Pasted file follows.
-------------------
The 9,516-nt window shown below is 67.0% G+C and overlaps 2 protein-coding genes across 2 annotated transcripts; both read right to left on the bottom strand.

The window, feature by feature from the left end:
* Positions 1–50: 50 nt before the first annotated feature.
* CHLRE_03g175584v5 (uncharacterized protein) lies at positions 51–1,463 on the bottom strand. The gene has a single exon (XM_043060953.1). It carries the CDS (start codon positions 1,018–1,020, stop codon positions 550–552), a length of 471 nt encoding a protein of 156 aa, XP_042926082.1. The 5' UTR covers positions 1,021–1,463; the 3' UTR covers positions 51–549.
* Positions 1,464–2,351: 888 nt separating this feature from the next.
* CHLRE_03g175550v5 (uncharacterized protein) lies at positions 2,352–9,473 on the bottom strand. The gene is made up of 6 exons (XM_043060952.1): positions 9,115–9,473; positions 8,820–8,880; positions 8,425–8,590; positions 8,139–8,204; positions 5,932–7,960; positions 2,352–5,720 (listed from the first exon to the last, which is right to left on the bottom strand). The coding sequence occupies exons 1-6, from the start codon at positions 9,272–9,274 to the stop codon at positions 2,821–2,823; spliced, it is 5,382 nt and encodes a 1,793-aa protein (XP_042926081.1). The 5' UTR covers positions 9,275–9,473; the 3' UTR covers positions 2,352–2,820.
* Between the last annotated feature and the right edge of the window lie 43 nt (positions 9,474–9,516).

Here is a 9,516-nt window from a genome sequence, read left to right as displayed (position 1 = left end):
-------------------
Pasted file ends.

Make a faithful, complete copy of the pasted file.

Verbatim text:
The 9,516-nt window shown below is 67.0% G+C and overlaps 2 protein-coding genes across 2 annotated transcripts; both read right to left on the bottom strand.

The window, feature by feature from the left end:
* Positions 1–50: 50 nt before the first annotated feature.
* CHLRE_03g175584v5 (uncharacterized protein) lies at positions 51–1,463 on the bottom strand. The gene has a single exon (XM_043060953.1). It carries the CDS (start codon positions 1,018–1,020, stop codon positions 550–552), a length of 471 nt encoding a protein of 156 aa, XP_042926082.1. The 5' UTR covers positions 1,021–1,463; the 3' UTR covers positions 51–549.
* Positions 1,464–2,351: 888 nt separating this feature from the next.
* CHLRE_03g175550v5 (uncharacterized protein) lies at positions 2,352–9,473 on the bottom strand. The gene is made up of 6 exons (XM_043060952.1): positions 9,115–9,473; positions 8,820–8,880; positions 8,425–8,590; positions 8,139–8,204; positions 5,932–7,960; positions 2,352–5,720 (listed from the first exon to the last, which is right to left on the bottom strand). The coding sequence occupies exons 1-6, from the start codon at positions 9,272–9,274 to the stop codon at positions 2,821–2,823; spliced, it is 5,382 nt and encodes a 1,793-aa protein (XP_042926081.1). The 5' UTR covers positions 9,275–9,473; the 3' UTR covers positions 2,352–2,820.
* Between the last annotated feature and the right edge of the window lie 43 nt (positions 9,474–9,516).

Here is a 9,516-nt window from a genome sequence, read left to right as displayed (position 1 = left end):